"You'll start to see some effects if you continue to play bad or, or harass other people en masse. You'll probably end up starting to play more with other people that are more similar to you," he glibly added, presumably twirling a moustache in a playfully sinister manner.

It's a neat idea in theory, but this functionality hasn't been particularly noticeable thus far, beyond game-specific auto muting for players who are consitently silenced by their peers. Personally, I feel that it's nice to see the more aggravating element getting a taste of their own medicine, but this system will need a light yet firm touch to ensure that occasional disconnects - especially in the case of games like Battlefield 4 - don't end up unfairly branding perfectly sportsmanlike players.

The Xbox 360's reputation was quickly revealed as a laughing stock, so we reckon that there's serious room for improvement, and for detoxifying what can sometimes be an unpleasant ecosystem thanks to an annoying minority. Auto muting and 'jail' sentences are a good start.

Would you like Microsoft to take tougher steps against griefers and quitters? What would you like to see punished, and how? Or, perhaps, should we just accept that a small minority can be faced up against without needing a big brother to fight our battles for us? Let us know in the comments.

Add a comment6 comments
Late  Jan. 31, 2014 at 14:55

They're keen on capitalising the word GAOL - despite spelling it incorrectly, aren't they. ;)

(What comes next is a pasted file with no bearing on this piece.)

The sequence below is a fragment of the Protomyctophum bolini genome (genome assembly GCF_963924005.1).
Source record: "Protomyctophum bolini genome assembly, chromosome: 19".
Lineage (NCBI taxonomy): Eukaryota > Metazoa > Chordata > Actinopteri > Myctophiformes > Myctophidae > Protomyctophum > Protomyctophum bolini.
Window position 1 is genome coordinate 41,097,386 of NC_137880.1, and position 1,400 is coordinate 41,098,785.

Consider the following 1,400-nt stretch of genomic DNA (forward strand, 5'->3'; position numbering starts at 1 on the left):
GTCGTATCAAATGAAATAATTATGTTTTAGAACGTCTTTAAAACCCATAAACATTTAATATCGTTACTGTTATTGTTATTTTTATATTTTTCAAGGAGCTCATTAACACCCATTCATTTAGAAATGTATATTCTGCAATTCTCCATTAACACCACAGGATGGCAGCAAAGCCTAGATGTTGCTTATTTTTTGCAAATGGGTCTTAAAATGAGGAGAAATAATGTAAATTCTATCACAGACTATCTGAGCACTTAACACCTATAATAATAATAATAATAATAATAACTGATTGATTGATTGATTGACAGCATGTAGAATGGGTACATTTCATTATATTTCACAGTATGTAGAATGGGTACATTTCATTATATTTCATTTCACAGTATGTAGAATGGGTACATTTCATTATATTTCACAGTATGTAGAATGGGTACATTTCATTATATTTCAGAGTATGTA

On topic - nice idea. :D

Last edited by Late, Jan. 31, 2014 at 14:55
X10  Jan. 31, 2014 at 14:57

10 matches of the same game or over any games?
How long is the count period, 10 games over a week, month, ever?

JonLester  Jan. 31, 2014 at 15:04

@X10: So far, this system is ONLY for Killer Instinct, but it's similar to what MS proposed last year as a system-wide initiative

kristianity77  Jan. 31, 2014 at 15:34

I dont get it though. Its all a nice idea in prospect but surely the much easier solution is if you quit, it gets marked as a loss for you and a win for the other guy. Everyones happy? Why go to all these stupid lengths?

JonLester  Jan. 31, 2014 at 15:45

@kristianity77: on the face of it, I agree with you, but there's a case to be made that the current system isn't working. Many (if not most) games already dock your win/lose ratio for disconnects and loads of people still quit - figuring that they'd be better of spending the extra time in a new match rather than seeing it out.

Last edited by JonLester, Jan. 31, 2014 at 19:51
sosrandom  Jan. 31, 2014 at 18:48

@kristianity77: on the face of it, I agree with you, but there's a case to be made that the current system isn't working. Many (if not most) games already dock your win/lose ratio for disconnects and loads of people still quit - figuring that they'd be better of spending the extra time in a new match rather than seeing it out, and making sure that the rest of the round is still enjoyable for all concerns.


Also griefers will disconnect just to annoy others, they don't care about winning.